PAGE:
I give this book 4/5 stars.

Amazon     Barnes and Noble     Goodreads     Powell’s

Daughters of Shadow and Blood: Yasamin by J. Matthew Saunders

Daughters of Shadow and Blood Yasamin by J. Matthew Saunders(Cover picture courtesy of Goodreads.)

Buda, Ottoman Hungary, 1599: Yasamin, the naïve daughter of an Ottoman bureaucrat, finds herself trapped in an arranged marriage to the son of the powerful governor of Buda. She is unprepared for the gossip and scheming rampant in the palace but realizes she faces more than petty jealousies when someone tries to drown her in the baths on the day before her wedding. An unearthly menace lurks in the palace corridors, and the one person able to protect Yasamin is a soldier named Iskander, who seems to appear whenever she needs him. Charming and confident, he is nothing like her new husband, but trusting either of them could be a deadly mistake.

Berlin, Germany, 1999: Adam Mire, an American professor of history, discovers a worn, marked-up copy of Dracula. The clues within its pages send him on a journey across the stark landscape of Eastern Europe, searching for a medallion that once belonged to Dracula himself. But a killer hounds Adam’s footsteps, and each new clue he uncovers brings him closer to a beguiling, raven-haired woman named Yasamin Ashrafi, who might be the first of Dracula’s legendary Brides.

Adam has an agenda of his own, however, a quest more personal than anyone knows. One misstep, and his haunted past could lead to death from a blade in his back … or from Yasamin’s fatal embrace.

[Full disclosure: I requested and received a free ebook through NetGalley in exchange for an honest review.]

The first thing you really need to know about this first book in the Daughters of Shadow and Blood series is that it’s told in three different points of view.  We have the point of view of Yasamin from when she was human, the present day with Adam Mire and the past with Adam Mire as he tried to unravel the mystery that is Dracula and his brides.  I personally loved Yasamin’s point of view the most because I love history but Adam’s point of view was really just as good in a lot of aspects (particularly during his banter with Yasamin).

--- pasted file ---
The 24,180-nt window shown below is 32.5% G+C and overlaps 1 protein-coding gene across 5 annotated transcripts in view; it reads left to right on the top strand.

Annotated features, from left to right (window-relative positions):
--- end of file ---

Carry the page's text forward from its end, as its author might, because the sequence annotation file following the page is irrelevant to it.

The thing that really stood out to me in this book is that Saunders is a master of plot pacing as well as suspense.  Sometimes the point of view shifts can be a little disjointed or disconcerting (in some cases quite disconcerting) but in each little chapter there’s that undercurrent of tension as we move closer and closer to the end of the story and the end of Adam’s time talking to Yasamin.  Will she decide to let him live if she enjoys his tale enough or will she kill him anyway because he knows too much?  Not only that, we want to know what happens within each story: how Yasamin came to know the man known as Dracula and how Adam Mire stumbled across the truth about Dracula and found Yasamin.  And of course, what does Dracula himself think of all this?  I don’t want to give too much away but let’s just say he’s not missing from the face of the earth like everyone seems to think he is.

Both main characters were fascinating for different reasons.  Yasamin is fascinating not only because of her association with Dracula but because she was a remarkable young woman when she was still human.  She grew up in the provinces and so never really was prepared for the secluded nature of the royal harem when she marries the oldest son of Buda’s governor.  When she realizes she isn’t really attracted to her husband and that she’d really rather have his little brother, things definitely get interesting.  Yasamin stays true to herself without and when she develops a dangerous attraction to the mysterious Iskander, things start to spiral out of control.  Adam Mire is fascinating because he’s an historian with a pretty exciting past.  After his best friend died he tries to search out clues hidden in his friend’s books and other documents to see what he was looking for and what he died for.  In the process, Adam encounters more than he’d bargained for but he’s not as unprepared as Yasamin would like to think.

Of course when you have fantasy colliding with history there are going to be some liberties taken with the facts but Saunders does a really good job of mixing the two together to create a great story.  I loved how he meticulously researched the Ottoman Empire and gave little details of everyday life to make Yasamin’s story all the more authentic.  And he mixes in parts of the Dracula legend everyone will recognize while adding in some other parts to make it more of his own.  (I particularly liked the Michael the Brave and Iskander connection.)  If you’re a fan of the Dracula legend or just vampires in general I think Daughters of Shadow and Blood: Yasamin is at least worth checking out.  Who knows?  Maybe by the time you finish the book you’ll be as eager as I am for the sequel.

I give this book 4/5 stars.

Amazon     Barnes and Noble*     Goodreads

*Not available.

Blood Blossom by Daryl Hajek

Blood Blossom by Daryl Hajek(Cover picture courtesy of Goodreads.)

After having been separated for twenty-two years, Vivian wants to reestablish ties with her younger sister, Christine. Instead, she is met with hostility and resistance. Christine wants one thing and one thing only—revenge. Fueled by rage and having a sadistic sense of humor, Christine will stop at nothing to go after their mysterious mother, Rose. No one better stand in Christine’s way—or else!